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September 2014

Volume 64, 2014

For centuries, hierarchical models dominated human organizations. Kings, warlords, and emperors could rally groups—but also oppress them. Non-hierarchical forms of organization, though, are increasingly defining our lives. It's no secret how this shift has benefited our social lives, including dating, and it's becoming more commonplace even in the corporate world. But it has also now come even to organizations bent on domination rather than human flourishing, as the Islamic State shows. If even destructive groups rely on this form of entrepreneurial organization, then hierarchy's time could truly be coming to an end. 

FEATURES

The End of Politics—Part Two

As humanity decentralizes, our moral norms will change, too
SEPTEMBER 03, 2014 by

If politics is on the verge of becoming obsolete, humanity may soon adopt a new set of moral and cultural norms.

The Terror Business

Are militant Islamic organizations destructive firms?
AUGUST 07, 2014 by

We normally think of people organizing into entrepreneurial firms to create value for customers. But how might those who find "profit" in destruction organize?

Of Battlefields and Boardrooms

Are the Art of War and the Art of Enterprise two edges of the same sword?
AUGUST 06, 2014 by

Classical military strategists have valuable insights for entrepreneurs--but not because trade and war have anything in common.

Red Scare: An Interview with Naomi Brockwell

JUNE 25, 2014 by

We sit down with Naomi Brockwell to discuss the power of art, cultivating a persona, the promise of cryptocurrencies, and more.

Reefer Madness 2014

A WaPo columnist uses curious logic in defense of the drug war
JUNE 26, 2014 by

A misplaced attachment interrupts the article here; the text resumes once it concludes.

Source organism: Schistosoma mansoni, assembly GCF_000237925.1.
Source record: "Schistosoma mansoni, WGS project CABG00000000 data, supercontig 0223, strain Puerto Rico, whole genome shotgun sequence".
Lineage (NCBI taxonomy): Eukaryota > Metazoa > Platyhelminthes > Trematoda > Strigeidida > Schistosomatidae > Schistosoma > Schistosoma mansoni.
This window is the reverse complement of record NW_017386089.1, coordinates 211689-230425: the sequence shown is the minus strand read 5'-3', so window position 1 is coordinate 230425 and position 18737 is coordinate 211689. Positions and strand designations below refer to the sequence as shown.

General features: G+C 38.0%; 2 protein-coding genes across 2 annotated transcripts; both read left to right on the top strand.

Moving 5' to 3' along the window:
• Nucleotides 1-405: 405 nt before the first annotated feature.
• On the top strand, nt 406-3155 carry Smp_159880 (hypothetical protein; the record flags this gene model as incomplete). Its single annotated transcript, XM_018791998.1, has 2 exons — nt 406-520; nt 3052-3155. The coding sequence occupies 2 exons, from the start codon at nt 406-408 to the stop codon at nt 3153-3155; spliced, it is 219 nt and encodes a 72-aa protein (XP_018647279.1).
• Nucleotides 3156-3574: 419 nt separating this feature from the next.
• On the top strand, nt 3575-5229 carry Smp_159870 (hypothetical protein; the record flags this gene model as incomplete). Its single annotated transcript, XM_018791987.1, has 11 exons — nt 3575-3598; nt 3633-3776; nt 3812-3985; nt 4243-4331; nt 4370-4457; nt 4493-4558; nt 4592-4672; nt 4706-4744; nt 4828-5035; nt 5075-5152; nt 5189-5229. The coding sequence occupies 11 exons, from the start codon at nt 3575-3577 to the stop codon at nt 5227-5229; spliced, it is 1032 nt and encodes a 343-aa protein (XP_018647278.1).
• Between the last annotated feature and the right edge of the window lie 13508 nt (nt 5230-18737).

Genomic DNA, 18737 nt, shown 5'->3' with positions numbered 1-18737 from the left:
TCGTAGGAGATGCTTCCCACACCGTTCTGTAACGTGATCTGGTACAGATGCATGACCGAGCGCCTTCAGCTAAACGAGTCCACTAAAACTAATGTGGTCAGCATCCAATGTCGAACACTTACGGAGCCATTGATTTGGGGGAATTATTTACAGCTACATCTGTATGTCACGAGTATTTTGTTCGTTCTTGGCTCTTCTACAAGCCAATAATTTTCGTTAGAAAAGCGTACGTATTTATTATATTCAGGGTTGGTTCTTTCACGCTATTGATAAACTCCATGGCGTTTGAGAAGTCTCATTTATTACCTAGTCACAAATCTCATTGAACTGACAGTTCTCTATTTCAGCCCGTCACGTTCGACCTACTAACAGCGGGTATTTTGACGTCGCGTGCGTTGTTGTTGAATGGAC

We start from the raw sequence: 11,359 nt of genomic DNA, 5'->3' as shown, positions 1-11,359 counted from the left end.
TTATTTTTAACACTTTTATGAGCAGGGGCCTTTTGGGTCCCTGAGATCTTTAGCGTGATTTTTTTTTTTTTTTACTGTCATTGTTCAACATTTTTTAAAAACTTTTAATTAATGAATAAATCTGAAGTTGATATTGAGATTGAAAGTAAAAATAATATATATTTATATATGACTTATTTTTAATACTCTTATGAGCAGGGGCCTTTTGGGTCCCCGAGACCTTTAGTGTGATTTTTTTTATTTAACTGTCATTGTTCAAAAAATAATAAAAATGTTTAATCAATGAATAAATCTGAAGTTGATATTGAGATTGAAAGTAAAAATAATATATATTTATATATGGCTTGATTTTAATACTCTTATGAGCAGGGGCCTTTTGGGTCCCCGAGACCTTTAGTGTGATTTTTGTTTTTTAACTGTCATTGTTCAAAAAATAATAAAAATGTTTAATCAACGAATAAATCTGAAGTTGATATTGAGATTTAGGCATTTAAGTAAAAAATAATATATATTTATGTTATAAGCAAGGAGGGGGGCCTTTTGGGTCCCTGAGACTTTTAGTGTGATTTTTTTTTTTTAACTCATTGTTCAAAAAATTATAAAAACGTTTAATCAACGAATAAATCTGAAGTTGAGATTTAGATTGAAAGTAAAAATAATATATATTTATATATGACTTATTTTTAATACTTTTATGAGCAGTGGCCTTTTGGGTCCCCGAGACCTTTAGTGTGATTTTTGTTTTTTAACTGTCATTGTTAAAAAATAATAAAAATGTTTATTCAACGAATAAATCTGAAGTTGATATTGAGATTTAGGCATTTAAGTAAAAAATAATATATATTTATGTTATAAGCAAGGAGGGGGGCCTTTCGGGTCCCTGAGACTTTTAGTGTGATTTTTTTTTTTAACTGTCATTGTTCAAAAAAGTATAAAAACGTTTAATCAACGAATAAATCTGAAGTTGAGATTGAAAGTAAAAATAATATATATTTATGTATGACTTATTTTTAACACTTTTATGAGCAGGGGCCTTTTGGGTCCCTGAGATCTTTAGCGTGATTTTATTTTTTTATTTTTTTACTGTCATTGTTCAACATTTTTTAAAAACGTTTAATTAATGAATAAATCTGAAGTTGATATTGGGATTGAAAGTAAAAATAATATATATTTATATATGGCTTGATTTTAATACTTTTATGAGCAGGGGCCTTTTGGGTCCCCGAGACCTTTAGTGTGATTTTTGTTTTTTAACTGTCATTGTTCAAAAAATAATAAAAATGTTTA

The most recent defense of the drug war tries to shift the burden of proof while ignoring prohibition's impact on everyone's rights and security.

Walking the Red-Light District

How Germany fought human trafficking by empowering sex workers
JULY 22, 2014 by

Criminalizing prostitution simply doesn't help anyone involved--especially those vulnerable to trafficking.

The Economics of Marriage and Divorce

Those who get hitched are more likely to get rich
JULY 08, 2014 by

While married people tend to be wealthier than singles, decades of State intervention help divorce ruin people financially.

Unicorn Governance

Ever argued public policy with people whose State is in fantasyland?
AUGUST 11, 2014 by

It's pointless to argue about the color of unicorns; the same goes for what most people think about when they think about the State.

Dazed and Confused

Millennials might be libertarian; they just don’t realize it yet
JULY 22, 2014 by

Trying to neatly summarize an entire generation's politics is tricky business, but millennials seem likely to move the world in a more libertarian direction.

Keep Them Down, Keep Them Dependent

How to prevent the young and poor from succeeding
JULY 30, 2014 by

We can keep dynamic, low-cost young workers from outcompeting us in the marketplace, but only if we work together.

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CULTURE

All Those Joe Blows and Jane Does

In movies and markets, real power lies with the unwashed masses
JULY 17, 2014 by

The story behind Gone with the Wind has a lot more in common with Human Action than you'd probably expect.

lessons in diving and thirst

AUGUST 19, 2014 by

inspiration is nothing compared to the long
road


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